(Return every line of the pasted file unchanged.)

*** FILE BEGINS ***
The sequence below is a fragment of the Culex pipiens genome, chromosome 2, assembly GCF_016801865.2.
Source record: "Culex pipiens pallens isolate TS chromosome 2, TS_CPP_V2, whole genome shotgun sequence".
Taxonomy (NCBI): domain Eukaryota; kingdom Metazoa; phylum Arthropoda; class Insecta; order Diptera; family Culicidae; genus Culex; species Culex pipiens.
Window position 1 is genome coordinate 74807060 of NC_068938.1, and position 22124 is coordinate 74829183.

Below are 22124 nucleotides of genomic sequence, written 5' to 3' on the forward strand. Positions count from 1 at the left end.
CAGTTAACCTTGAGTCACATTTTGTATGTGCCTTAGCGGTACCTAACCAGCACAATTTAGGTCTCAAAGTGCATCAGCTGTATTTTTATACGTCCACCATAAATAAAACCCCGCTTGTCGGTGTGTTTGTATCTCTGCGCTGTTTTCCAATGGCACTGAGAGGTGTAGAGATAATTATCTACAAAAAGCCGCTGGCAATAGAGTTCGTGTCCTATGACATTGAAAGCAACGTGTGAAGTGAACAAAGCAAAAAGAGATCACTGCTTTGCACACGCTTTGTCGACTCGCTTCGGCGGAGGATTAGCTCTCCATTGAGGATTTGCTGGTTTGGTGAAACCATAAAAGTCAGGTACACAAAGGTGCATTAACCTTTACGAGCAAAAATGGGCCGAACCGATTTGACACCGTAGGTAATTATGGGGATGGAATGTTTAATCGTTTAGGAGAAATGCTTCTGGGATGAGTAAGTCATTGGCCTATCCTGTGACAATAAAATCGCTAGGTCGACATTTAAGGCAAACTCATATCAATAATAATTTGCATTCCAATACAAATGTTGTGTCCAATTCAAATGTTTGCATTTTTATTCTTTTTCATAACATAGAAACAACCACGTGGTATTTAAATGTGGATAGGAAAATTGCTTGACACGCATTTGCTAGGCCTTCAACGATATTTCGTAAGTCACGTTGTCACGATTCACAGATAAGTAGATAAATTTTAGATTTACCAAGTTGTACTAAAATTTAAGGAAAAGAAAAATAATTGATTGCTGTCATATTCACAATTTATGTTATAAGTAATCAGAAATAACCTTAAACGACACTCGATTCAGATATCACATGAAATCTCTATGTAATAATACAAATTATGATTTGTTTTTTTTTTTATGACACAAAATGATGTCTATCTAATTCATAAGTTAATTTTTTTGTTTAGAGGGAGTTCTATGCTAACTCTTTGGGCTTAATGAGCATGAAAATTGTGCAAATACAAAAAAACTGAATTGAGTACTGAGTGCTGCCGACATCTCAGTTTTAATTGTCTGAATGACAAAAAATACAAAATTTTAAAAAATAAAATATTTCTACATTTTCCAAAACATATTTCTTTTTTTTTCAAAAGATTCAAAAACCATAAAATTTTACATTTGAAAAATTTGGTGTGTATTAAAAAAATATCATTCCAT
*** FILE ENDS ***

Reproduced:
The sequence below is a fragment of the Culex pipiens genome, chromosome 2, assembly GCF_016801865.2.
Source record: "Culex pipiens pallens isolate TS chromosome 2, TS_CPP_V2, whole genome shotgun sequence".
Taxonomy (NCBI): domain Eukaryota; kingdom Metazoa; phylum Arthropoda; class Insecta; order Diptera; family Culicidae; genus Culex; species Culex pipiens.
Window position 1 is genome coordinate 74807060 of NC_068938.1, and position 22124 is coordinate 74829183.

Below are 22124 nucleotides of genomic sequence, written 5' to 3' on the forward strand. Positions count from 1 at the left end.
CAGTTAACCTTGAGTCACATTTTGTATGTGCCTTAGCGGTACCTAACCAGCACAATTTAGGTCTCAAAGTGCATCAGCTGTATTTTTATACGTCCACCATAAATAAAACCCCGCTTGTCGGTGTGTTTGTATCTCTGCGCTGTTTTCCAATGGCACTGAGAGGTGTAGAGATAATTATCTACAAAAAGCCGCTGGCAATAGAGTTCGTGTCCTATGACATTGAAAGCAACGTGTGAAGTGAACAAAGCAAAAAGAGATCACTGCTTTGCACACGCTTTGTCGACTCGCTTCGGCGGAGGATTAGCTCTCCATTGAGGATTTGCTGGTTTGGTGAAACCATAAAAGTCAGGTACACAAAGGTGCATTAACCTTTACGAGCAAAAATGGGCCGAACCGATTTGACACCGTAGGTAATTATGGGGATGGAATGTTTAATCGTTTAGGAGAAATGCTTCTGGGATGAGTAAGTCATTGGCCTATCCTGTGACAATAAAATCGCTAGGTCGACATTTAAGGCAAACTCATATCAATAATAATTTGCATTCCAATACAAATGTTGTGTCCAATTCAAATGTTTGCATTTTTATTCTTTTTCATAACATAGAAACAACCACGTGGTATTTAAATGTGGATAGGAAAATTGCTTGACACGCATTTGCTAGGCCTTCAACGATATTTCGTAAGTCACGTTGTCACGATTCACAGATAAGTAGATAAATTTTAGATTTACCAAGTTGTACTAAAATTTAAGGAAAAGAAAAATAATTGATTGCTGTCATATTCACAATTTATGTTATAAGTAATCAGAAATAACCTTAAACGACACTCGATTCAGATATCACATGAAATCTCTATGTAATAATACAAATTATGATTTGTTTTTTTTTTTATGACACAAAATGATGTCTATCTAATTCATAAGTTAATTTTTTTGTTTAGAGGGAGTTCTATGCTAACTCTTTGGGCTTAATGAGCATGAAAATTGTGCAAATACAAAAAAACTGAATTGAGTACTGAGTGCTGCCGACATCTCAGTTTTAATTGTCTGAATGACAAAAAATACAAAATTTTAAAAAATAAAATATTTCTACATTTTCCAAAACATATTTCTTTTTTTTTCAAAAGATTCAAAAACCATAAAATTTTACATTTGAAAAATTTGGTGTGTATTAAAAAAATATCATTCCAT